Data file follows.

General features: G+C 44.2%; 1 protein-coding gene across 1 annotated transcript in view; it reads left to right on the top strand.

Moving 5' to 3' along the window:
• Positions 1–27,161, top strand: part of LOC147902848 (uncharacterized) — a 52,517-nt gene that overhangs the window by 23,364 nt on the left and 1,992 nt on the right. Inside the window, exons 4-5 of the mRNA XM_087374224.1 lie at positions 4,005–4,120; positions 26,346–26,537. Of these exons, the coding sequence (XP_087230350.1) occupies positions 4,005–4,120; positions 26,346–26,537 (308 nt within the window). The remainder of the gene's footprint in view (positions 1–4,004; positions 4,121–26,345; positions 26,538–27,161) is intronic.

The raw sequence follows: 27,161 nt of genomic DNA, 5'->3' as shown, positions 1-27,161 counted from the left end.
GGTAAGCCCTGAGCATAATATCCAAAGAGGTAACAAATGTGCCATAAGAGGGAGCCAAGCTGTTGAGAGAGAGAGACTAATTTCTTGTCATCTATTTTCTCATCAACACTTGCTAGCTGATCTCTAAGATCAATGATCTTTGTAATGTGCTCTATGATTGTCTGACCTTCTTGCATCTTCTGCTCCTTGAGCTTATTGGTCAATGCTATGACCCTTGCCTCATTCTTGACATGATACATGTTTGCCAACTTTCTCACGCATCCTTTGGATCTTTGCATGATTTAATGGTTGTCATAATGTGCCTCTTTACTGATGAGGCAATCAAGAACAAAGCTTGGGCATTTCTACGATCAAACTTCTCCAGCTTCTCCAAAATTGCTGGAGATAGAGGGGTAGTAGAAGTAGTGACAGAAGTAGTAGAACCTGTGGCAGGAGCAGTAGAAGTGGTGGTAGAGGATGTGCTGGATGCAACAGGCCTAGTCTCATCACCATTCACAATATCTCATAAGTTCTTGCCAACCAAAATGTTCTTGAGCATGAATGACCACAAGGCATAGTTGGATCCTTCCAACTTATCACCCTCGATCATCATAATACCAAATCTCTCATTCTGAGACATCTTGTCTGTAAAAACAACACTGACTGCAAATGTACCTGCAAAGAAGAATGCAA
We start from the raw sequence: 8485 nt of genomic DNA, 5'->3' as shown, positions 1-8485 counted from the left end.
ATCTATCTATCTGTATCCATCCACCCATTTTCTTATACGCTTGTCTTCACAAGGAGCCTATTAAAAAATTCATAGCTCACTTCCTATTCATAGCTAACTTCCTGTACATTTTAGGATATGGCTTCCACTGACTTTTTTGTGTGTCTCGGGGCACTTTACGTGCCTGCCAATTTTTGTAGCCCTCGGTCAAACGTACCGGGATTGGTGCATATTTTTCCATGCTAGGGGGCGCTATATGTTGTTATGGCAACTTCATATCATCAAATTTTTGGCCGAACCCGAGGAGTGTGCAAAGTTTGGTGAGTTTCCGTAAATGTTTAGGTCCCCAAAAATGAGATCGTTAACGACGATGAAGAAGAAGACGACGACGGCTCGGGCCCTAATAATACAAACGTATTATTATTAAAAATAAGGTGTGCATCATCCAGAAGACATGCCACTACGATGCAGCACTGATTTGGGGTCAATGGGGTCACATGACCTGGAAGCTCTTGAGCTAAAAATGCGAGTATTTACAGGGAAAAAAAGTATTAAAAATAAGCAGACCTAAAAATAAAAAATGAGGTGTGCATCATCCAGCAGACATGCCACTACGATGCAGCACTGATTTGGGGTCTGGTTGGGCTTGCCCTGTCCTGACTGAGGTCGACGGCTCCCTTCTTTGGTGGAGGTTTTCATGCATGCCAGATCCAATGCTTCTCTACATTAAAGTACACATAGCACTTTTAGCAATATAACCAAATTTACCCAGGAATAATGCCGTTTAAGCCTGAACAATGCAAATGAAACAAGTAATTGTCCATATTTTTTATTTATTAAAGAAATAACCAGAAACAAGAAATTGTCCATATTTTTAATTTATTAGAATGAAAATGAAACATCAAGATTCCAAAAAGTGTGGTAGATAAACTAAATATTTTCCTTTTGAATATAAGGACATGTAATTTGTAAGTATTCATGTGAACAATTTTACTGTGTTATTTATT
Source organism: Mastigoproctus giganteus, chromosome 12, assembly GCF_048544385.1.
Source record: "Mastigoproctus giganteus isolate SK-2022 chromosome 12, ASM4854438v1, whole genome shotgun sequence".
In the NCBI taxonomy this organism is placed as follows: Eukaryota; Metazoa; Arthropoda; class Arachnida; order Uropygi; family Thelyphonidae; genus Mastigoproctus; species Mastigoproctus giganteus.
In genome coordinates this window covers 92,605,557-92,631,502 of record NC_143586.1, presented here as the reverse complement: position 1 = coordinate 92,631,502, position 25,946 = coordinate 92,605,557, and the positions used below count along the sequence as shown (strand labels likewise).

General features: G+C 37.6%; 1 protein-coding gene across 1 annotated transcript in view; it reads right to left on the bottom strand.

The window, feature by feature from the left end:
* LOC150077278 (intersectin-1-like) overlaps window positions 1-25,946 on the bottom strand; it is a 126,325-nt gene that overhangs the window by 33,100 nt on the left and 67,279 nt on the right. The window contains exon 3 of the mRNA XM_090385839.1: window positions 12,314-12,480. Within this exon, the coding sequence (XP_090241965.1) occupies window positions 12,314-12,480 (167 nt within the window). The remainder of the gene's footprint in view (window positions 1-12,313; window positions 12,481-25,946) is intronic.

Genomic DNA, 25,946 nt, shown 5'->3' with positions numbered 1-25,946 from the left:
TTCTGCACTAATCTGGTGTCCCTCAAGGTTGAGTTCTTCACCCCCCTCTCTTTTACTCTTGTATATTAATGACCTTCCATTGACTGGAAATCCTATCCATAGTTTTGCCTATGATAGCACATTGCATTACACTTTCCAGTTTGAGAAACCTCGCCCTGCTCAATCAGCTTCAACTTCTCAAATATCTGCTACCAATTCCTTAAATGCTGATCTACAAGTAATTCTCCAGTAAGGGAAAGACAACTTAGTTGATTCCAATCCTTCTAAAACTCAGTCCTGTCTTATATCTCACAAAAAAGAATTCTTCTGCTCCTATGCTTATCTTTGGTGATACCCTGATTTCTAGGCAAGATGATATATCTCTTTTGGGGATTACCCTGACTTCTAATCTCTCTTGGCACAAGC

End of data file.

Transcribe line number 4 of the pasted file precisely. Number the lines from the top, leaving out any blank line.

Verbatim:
The raw sequence follows: 27,161 nt of genomic DNA, 5'->3' as shown, positions 1-27,161 counted from the left end.